unless you only give them computers that are bolted down, locked shut, not connected to the internet, and don't have CD drives or USB ports
Right now, he's probably rubbing his chin, going, "you know, I never thought of that..."
What's interesting about the implicit issue here is the amount of time and inherently money that goes into this sort of thing without close cost/benefit analysis.
I had been in charge of a LAN for a TV station for about a year. We built up our own infrastructure and had cablemodem service and whatnot. The policy we had set up was basically, if the work you need to get done is done when it needs to, if you want to hit Yahoo or eBay on your break, you've probably earned it, just stay off the adult sites.
Then corporate decided we needed a WAN and took the whole thing over. Naturally the content filtering went in a month later, and corporate IT wasn't prepared to think that department heads might actually use eBay to save the company money. It took another month for them to figure out how to poke holes in the policy so that selected computers could get through.
And suddenly reporters researching health-related topics were getting locked out because they were accessing "questionable" websites.
This is not to say that somebody in the building wasn't abusing their priveledges, someone probably was. Our management argued that it should be the supervisor's job to detect if someone's work wasn't getting done, which would indicate a problem. How many manhours between corporate and local were wasted implementing and then selectively breaking this policy? Did it equal the amount of time "wasted" by non-work eBay browsing?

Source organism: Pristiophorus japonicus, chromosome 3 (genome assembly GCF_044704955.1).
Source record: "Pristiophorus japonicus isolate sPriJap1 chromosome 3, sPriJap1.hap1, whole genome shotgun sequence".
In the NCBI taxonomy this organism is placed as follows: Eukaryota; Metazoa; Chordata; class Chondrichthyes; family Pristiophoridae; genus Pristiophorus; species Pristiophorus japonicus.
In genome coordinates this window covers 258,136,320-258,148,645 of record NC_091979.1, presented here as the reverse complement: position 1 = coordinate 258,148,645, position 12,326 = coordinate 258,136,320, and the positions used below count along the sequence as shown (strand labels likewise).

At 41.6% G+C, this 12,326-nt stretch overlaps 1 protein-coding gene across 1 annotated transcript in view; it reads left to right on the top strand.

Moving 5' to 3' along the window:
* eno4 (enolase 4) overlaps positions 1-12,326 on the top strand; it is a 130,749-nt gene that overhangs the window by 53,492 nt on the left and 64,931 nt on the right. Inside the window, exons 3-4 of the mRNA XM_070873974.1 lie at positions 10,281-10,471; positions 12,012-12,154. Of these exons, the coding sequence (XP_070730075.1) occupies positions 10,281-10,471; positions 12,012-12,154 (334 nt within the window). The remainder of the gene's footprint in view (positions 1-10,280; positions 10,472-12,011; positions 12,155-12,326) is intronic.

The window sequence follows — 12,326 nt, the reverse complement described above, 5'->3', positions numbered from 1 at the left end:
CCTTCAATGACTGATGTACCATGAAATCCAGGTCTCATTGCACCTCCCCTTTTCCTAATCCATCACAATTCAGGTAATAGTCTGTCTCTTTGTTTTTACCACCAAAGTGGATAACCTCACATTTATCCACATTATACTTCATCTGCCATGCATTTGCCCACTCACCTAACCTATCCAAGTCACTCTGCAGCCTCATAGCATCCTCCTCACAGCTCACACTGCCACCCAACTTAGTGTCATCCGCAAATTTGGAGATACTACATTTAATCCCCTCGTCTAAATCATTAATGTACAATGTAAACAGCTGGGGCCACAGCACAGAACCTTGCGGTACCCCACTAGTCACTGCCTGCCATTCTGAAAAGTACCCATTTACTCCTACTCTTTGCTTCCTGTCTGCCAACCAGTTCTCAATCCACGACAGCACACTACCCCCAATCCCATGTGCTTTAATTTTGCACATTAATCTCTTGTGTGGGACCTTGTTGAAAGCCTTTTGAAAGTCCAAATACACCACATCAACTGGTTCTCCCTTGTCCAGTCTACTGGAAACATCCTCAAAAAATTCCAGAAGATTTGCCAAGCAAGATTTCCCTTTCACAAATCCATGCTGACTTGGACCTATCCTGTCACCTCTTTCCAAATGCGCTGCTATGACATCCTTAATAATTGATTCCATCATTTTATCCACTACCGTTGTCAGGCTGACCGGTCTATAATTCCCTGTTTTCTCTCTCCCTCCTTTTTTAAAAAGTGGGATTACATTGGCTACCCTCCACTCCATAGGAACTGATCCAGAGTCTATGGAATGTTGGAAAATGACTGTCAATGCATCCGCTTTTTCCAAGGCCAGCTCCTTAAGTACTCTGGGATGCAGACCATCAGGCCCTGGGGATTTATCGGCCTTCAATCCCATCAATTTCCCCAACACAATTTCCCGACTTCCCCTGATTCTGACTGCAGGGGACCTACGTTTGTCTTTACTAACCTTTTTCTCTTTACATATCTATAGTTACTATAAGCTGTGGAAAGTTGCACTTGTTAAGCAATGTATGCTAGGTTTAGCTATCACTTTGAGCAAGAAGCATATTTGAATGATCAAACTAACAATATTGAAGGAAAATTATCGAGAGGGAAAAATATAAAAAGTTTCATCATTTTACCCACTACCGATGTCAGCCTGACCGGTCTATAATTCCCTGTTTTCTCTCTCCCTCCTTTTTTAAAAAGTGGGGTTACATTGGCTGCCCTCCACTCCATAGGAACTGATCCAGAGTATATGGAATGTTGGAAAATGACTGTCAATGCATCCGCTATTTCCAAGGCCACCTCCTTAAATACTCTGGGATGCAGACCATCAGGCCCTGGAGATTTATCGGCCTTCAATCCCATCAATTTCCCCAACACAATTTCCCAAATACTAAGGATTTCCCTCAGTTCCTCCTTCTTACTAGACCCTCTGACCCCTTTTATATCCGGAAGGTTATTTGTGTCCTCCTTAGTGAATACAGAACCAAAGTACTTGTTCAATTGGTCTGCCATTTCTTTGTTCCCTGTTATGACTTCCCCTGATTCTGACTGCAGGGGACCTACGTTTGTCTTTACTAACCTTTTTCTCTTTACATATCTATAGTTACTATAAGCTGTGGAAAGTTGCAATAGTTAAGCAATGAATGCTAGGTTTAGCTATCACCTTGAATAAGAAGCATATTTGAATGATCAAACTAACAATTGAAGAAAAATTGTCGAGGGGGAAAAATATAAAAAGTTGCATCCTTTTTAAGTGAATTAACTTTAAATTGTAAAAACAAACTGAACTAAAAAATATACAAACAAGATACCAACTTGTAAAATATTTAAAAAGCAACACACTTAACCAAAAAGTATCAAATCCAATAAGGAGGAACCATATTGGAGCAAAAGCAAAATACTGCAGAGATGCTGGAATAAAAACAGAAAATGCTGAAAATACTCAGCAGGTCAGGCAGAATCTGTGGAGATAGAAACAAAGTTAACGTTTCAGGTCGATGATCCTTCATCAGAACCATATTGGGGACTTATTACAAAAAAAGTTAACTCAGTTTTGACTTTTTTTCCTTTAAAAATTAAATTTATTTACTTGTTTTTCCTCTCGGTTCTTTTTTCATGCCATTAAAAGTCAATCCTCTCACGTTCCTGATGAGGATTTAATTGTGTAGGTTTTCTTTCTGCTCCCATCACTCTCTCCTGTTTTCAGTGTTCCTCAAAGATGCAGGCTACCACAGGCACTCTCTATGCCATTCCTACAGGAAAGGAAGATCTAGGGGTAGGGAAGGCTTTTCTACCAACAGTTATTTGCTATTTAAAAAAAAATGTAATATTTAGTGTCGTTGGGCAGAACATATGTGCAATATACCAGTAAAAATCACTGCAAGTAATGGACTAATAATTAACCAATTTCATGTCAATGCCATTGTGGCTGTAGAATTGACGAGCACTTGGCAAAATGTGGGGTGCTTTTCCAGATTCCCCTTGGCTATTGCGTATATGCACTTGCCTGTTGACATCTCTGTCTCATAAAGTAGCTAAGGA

Meanwhile, of course, the pornspam and viruses just kept rolling into everyone's brand-new Exchange mailboxes...
The guy could have just written a script to delete all of the .xscreensaver files in everyone's home directories periodically if he is so desperate.
Wish you did management seminars.
"Shut the Fuck Up, You Dumb Fuck: Inspiring Employees the jwz Way"
You know, here in Chile we have a Senator that does exactly that kind of stuff. He gets paid a gazillion dollars for it.
That is pretty impressive. It's like three parts blind punk rage and two parts weasely corporate slogan. It's like someone sent the demotivator posters to the wrong address, and they're only now tickling the back of some pinstripe nimrod's brain.
I am willing to bet that a thick Chilean accent would make it all perfect, though.
That would be the best seminar ever.
I hate corporate douchebaggery as much as anyone, but do keep in mind that healthcare organizations are required by the HIPPA privacy laws that screensavers must come on after a short period of time and that users should not be able to override this.
Are you SERIOUS?
I've heard health care people complaining about HIPPA but I had no idea it was so... nanny-ish.